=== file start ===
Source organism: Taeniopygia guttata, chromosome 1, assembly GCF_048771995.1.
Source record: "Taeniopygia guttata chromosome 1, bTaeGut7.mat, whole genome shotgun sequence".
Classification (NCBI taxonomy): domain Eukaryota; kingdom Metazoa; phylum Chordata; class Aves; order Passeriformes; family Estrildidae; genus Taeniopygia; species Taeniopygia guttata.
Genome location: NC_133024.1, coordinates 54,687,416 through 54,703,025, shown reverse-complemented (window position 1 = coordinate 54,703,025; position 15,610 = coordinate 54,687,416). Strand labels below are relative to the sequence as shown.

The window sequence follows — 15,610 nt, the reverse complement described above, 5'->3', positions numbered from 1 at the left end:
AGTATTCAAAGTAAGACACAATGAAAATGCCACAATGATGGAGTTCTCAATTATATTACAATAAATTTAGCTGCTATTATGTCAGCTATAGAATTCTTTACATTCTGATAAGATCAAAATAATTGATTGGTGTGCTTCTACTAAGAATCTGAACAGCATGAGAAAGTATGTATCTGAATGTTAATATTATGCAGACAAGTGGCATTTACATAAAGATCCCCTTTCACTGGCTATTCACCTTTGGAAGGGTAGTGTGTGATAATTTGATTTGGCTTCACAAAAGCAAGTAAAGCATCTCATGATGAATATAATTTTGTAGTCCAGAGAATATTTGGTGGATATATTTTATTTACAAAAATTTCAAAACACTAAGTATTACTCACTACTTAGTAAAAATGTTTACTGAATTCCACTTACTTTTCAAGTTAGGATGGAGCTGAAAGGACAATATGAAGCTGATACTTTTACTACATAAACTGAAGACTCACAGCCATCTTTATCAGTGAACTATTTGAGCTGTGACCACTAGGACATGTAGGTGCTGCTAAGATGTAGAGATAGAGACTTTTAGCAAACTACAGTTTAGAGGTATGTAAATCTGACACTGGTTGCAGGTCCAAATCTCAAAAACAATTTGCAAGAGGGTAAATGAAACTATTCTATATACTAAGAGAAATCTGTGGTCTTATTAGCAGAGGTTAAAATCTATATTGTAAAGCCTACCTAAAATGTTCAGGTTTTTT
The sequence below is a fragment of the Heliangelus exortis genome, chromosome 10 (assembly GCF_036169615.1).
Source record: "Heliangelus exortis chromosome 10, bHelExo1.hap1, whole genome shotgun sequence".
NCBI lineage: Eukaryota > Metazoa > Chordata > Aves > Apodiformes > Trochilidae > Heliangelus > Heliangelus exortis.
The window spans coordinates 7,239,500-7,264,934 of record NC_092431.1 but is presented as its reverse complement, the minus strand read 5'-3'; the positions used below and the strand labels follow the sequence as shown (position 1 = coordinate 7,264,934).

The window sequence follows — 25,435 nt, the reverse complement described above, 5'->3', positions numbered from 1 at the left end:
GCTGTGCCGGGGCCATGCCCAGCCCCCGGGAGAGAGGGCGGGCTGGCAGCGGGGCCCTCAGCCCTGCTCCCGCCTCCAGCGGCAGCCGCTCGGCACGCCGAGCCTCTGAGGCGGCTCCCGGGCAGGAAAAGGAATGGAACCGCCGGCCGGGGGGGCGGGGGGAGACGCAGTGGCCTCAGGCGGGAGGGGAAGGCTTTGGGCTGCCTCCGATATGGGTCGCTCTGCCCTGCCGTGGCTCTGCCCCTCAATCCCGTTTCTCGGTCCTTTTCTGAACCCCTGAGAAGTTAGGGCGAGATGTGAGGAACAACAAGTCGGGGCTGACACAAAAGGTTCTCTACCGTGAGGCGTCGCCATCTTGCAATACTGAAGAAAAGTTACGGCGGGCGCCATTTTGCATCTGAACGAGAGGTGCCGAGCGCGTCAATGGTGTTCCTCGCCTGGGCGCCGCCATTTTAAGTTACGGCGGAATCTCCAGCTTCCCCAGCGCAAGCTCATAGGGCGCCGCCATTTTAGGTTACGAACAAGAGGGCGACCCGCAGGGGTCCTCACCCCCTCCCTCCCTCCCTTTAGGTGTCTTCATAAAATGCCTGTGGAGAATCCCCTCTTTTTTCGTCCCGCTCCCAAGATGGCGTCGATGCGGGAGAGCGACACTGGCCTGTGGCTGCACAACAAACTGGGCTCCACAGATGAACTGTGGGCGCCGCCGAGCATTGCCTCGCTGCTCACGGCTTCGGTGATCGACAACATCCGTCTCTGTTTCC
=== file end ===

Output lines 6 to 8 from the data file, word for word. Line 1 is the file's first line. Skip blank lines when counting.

AGTATTCAAAGTAAGACACAATGAAAATGCCACAATGATGGAGTTCTCAATTATATTACAATAAATTTAGCTGCTATTATGTCAGCTATAGAATTCTTTACATTCTGATAAGATCAAAATAATTGATTGGTGTGCTTCTACTAAGAATCTGAACAGCATGAGAAAGTATGTATCTGAATGTTAATATTATGCAGACAAGTGGCATTTACATAAAGATCCCCTTTCACTGGCTATTCACCTTTGGAAGGGTAGTGTGTGATAATTTGATTTGGCTTCACAAAAGCAAGTAAAGCATCTCATGATGAATATAATTTTGTAGTCCAGAGAATATTTGGTGGATATATTTTATTTACAAAAATTTCAAAACACTAAGTATTACTCACTACTTAGTAAAAATGTTTACTGAATTCCACTTACTTTTCAAGTTAGGATGGAGCTGAAAGGACAATATGAAGCTGATACTTTTACTACATAAACTGAAGACTCACAGCCATCTTTATCAGTGAACTATTTGAGCTGTGACCACTAGGACATGTAGGTGCTGCTAAGATGTAGAGATAGAGACTTTTAGCAAACTACAGTTTAGAGGTATGTAAATCTGACACTGGTTGCAGGTCCAAATCTCAAAAACAATTTGCAAGAGGGTAAATGAAACTATTCTATATACTAAGAGAAATCTGTGGTCTTATTAGCAGAGGTTAAAATCTATATTGTAAAGCCTACCTAAAATGTTCAGGTTTTTT
The sequence below is a fragment of the Heliangelus exortis genome, chromosome 10 (assembly GCF_036169615.1).
Source record: "Heliangelus exortis chromosome 10, bHelExo1.hap1, whole genome shotgun sequence".